Review of Kate Wakeling’s ‘The Rainbow Faults’

During an extended trip to Bali and Java in the 1930s, the Mexican writer Miguel Covarrubias first heard gamelan music and described it as ‘an Oriental ultra-modern Bach fugue, an astounding combination of bells, machinery and thunder’ and this description serves equally well to describe Kate Wakeling’s work. The poems in her debut pamphlet, The Rainbow Faults (a to-die-for title, btw) are muscular, technical and highly musical. This last detail shouldn’t surprise us as Wakeling studied music to post-graduate level at the School of Oriental and African Studies and works as an ethnomusicologist at a conservatoire and as writer-in-residence for an orchestra. It is this highly-attuned attitude towards music that is the presiding quality running through and uniting Wakeling’s work. As you would expect, many of the poems allude to musical instruments or forms: “Watching One’s Loved One Play the Piano/Scalp Scabs”, “Trumpett CXXXIII”, “Twelve-Tone Scale”. There is a poem here entitled “Gamelan Poem”, which is a list-poem offering various definitions of this amazing musical phenomenon: ‘Gamelan is thrust and tussle/full-throttle hoot of smashed/tones’ and ‘Gamelan is sombre/thud of gong pursued by raging cloud/of bronze bees’.

“Riddle” is the poem that highlights this most of all in its question-and-answer form. It’s a poem that Wakeling has described as being about the ‘opaque and slightly provoking relationship I seem to have with music-making’ and I could feel a sense of menace, a suffocation almost, in the poem’s nine calls and responses. Here are just three:

And how does it move?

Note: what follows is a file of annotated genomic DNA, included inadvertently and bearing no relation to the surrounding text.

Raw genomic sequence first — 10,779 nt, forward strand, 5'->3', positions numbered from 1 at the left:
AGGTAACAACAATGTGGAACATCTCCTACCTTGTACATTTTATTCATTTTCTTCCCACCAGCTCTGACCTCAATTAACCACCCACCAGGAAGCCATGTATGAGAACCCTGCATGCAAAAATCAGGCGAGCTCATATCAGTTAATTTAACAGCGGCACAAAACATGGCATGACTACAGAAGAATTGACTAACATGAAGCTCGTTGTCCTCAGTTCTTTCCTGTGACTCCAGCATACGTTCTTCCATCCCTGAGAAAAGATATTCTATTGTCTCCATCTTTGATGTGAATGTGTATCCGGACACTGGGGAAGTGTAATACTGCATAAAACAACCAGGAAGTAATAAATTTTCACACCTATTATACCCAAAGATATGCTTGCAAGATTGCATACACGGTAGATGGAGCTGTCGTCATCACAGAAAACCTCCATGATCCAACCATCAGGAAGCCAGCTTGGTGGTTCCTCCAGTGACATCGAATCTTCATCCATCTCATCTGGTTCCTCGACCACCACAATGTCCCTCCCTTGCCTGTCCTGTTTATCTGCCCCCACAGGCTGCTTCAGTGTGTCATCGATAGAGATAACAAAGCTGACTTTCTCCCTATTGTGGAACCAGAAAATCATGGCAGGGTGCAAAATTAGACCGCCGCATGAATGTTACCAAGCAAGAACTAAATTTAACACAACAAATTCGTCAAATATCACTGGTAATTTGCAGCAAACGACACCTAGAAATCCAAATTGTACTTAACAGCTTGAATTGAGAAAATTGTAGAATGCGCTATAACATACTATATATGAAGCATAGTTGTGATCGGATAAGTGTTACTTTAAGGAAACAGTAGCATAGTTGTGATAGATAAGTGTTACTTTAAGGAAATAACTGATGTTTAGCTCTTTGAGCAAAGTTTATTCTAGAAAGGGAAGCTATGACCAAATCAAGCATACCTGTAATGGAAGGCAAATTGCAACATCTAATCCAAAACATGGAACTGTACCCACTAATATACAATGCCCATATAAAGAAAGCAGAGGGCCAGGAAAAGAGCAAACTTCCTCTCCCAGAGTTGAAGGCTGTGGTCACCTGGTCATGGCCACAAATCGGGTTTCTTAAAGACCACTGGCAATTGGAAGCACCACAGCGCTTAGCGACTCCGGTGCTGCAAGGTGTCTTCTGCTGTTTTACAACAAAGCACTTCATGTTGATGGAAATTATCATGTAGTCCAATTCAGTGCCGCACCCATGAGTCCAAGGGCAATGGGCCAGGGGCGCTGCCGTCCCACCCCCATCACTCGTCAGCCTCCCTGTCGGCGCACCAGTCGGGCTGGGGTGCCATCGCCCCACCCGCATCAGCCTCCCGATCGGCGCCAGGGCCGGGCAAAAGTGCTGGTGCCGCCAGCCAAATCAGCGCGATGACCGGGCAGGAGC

Its fat, blind feet pound my hands.

What does it show you?
Murky gold; a rage; where the dust falls.

What does it wish for?
To heap its rough tongue across dainty machines.

The poem’s answers never seem to quite hit their target; it’s as though they can only outline the shape of some huge, grotesque monster (a centipede, Jabberwocky?) that is invisible and yet fills the room. It is one of the most astonishing poems I’ve ever encountered about the relationship between work and its creator.

Wakeling’s poetry is not only about her relationship with music-making, however, it also moves into the realms of cultural and textual myth and displays a fantastic playfulness with form. There are two poems that reference Shakespeare (including The Tempest, the most musical of his plays), a poem entitled “Tarot” (whose line-endings are anagrams of the word ‘tarot’), a mirror poem, a prose poem and poems set in Alaska and the Atacama desert. “A Spoiling” reminded me of many of Liz Berry’s poems, which similarly depict a variety of local selkie- and harpy-like womenfolk that emanate from or return to the sea:

You didn’t watch her lug that crooked hip of hers
 across the rocks to give each lunar tug the snip,